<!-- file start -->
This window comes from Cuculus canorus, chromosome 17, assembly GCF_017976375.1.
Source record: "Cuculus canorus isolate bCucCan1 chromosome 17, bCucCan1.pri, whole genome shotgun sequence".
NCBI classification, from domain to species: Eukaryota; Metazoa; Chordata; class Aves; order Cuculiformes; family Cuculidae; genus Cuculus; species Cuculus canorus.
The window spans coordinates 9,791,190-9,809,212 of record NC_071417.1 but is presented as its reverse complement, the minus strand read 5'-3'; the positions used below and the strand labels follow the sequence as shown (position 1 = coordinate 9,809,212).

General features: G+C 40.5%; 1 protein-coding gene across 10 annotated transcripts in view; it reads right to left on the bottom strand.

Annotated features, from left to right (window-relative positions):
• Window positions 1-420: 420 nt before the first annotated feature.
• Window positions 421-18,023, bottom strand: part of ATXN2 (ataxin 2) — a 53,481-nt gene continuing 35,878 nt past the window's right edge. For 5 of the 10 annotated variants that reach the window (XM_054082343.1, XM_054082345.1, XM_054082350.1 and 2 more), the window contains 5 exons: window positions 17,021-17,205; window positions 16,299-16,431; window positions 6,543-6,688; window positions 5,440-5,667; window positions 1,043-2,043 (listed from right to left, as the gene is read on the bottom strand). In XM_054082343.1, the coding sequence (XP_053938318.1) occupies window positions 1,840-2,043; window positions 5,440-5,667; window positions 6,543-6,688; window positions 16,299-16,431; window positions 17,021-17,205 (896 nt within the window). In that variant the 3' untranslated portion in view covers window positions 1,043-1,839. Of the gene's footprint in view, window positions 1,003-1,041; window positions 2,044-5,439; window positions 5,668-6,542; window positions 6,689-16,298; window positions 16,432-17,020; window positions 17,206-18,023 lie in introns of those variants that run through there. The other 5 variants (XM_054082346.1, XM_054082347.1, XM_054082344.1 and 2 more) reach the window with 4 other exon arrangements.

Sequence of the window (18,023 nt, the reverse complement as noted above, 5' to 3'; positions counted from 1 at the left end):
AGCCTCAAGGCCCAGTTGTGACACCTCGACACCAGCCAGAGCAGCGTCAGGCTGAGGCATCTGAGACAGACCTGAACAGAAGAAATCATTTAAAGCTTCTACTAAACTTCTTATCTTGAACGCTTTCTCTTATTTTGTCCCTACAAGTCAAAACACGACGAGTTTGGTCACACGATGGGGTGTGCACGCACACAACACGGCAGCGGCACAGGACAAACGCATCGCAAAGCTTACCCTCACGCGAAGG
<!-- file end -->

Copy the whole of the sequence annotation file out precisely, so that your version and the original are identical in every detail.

This window comes from Cuculus canorus, chromosome 17, assembly GCF_017976375.1.
Source record: "Cuculus canorus isolate bCucCan1 chromosome 17, bCucCan1.pri, whole genome shotgun sequence".
NCBI classification, from domain to species: Eukaryota; Metazoa; Chordata; class Aves; order Cuculiformes; family Cuculidae; genus Cuculus; species Cuculus canorus.
The window spans coordinates 9,791,190-9,809,212 of record NC_071417.1 but is presented as its reverse complement, the minus strand read 5'-3'; the positions used below and the strand labels follow the sequence as shown (position 1 = coordinate 9,809,212).

General features: G+C 40.5%; 1 protein-coding gene across 10 annotated transcripts in view; it reads right to left on the bottom strand.

Annotated features, from left to right (window-relative positions):
• Window positions 1-420: 420 nt before the first annotated feature.
• Window positions 421-18,023, bottom strand: part of ATXN2 (ataxin 2) — a 53,481-nt gene continuing 35,878 nt past the window's right edge. For 5 of the 10 annotated variants that reach the window (XM_054082343.1, XM_054082345.1, XM_054082350.1 and 2 more), the window contains 5 exons: window positions 17,021-17,205; window positions 16,299-16,431; window positions 6,543-6,688; window positions 5,440-5,667; window positions 1,043-2,043 (listed from right to left, as the gene is read on the bottom strand). In XM_054082343.1, the coding sequence (XP_053938318.1) occupies window positions 1,840-2,043; window positions 5,440-5,667; window positions 6,543-6,688; window positions 16,299-16,431; window positions 17,021-17,205 (896 nt within the window). In that variant the 3' untranslated portion in view covers window positions 1,043-1,839. Of the gene's footprint in view, window positions 1,003-1,041; window positions 2,044-5,439; window positions 5,668-6,542; window positions 6,689-16,298; window positions 16,432-17,020; window positions 17,206-18,023 lie in introns of those variants that run through there. The other 5 variants (XM_054082346.1, XM_054082347.1, XM_054082344.1 and 2 more) reach the window with 4 other exon arrangements.

Sequence of the window (18,023 nt, the reverse complement as noted above, 5' to 3'; positions counted from 1 at the left end):
AGCCTCAAGGCCCAGTTGTGACACCTCGACACCAGCCAGAGCAGCGTCAGGCTGAGGCATCTGAGACAGACCTGAACAGAAGAAATCATTTAAAGCTTCTACTAAACTTCTTATCTTGAACGCTTTCTCTTATTTTGTCCCTACAAGTCAAAACACGACGAGTTTGGTCACACGATGGGGTGTGCACGCACACAACACGGCAGCGGCACAGGACAAACGCATCGCAAAGCTTACCCTCACGCGAAGG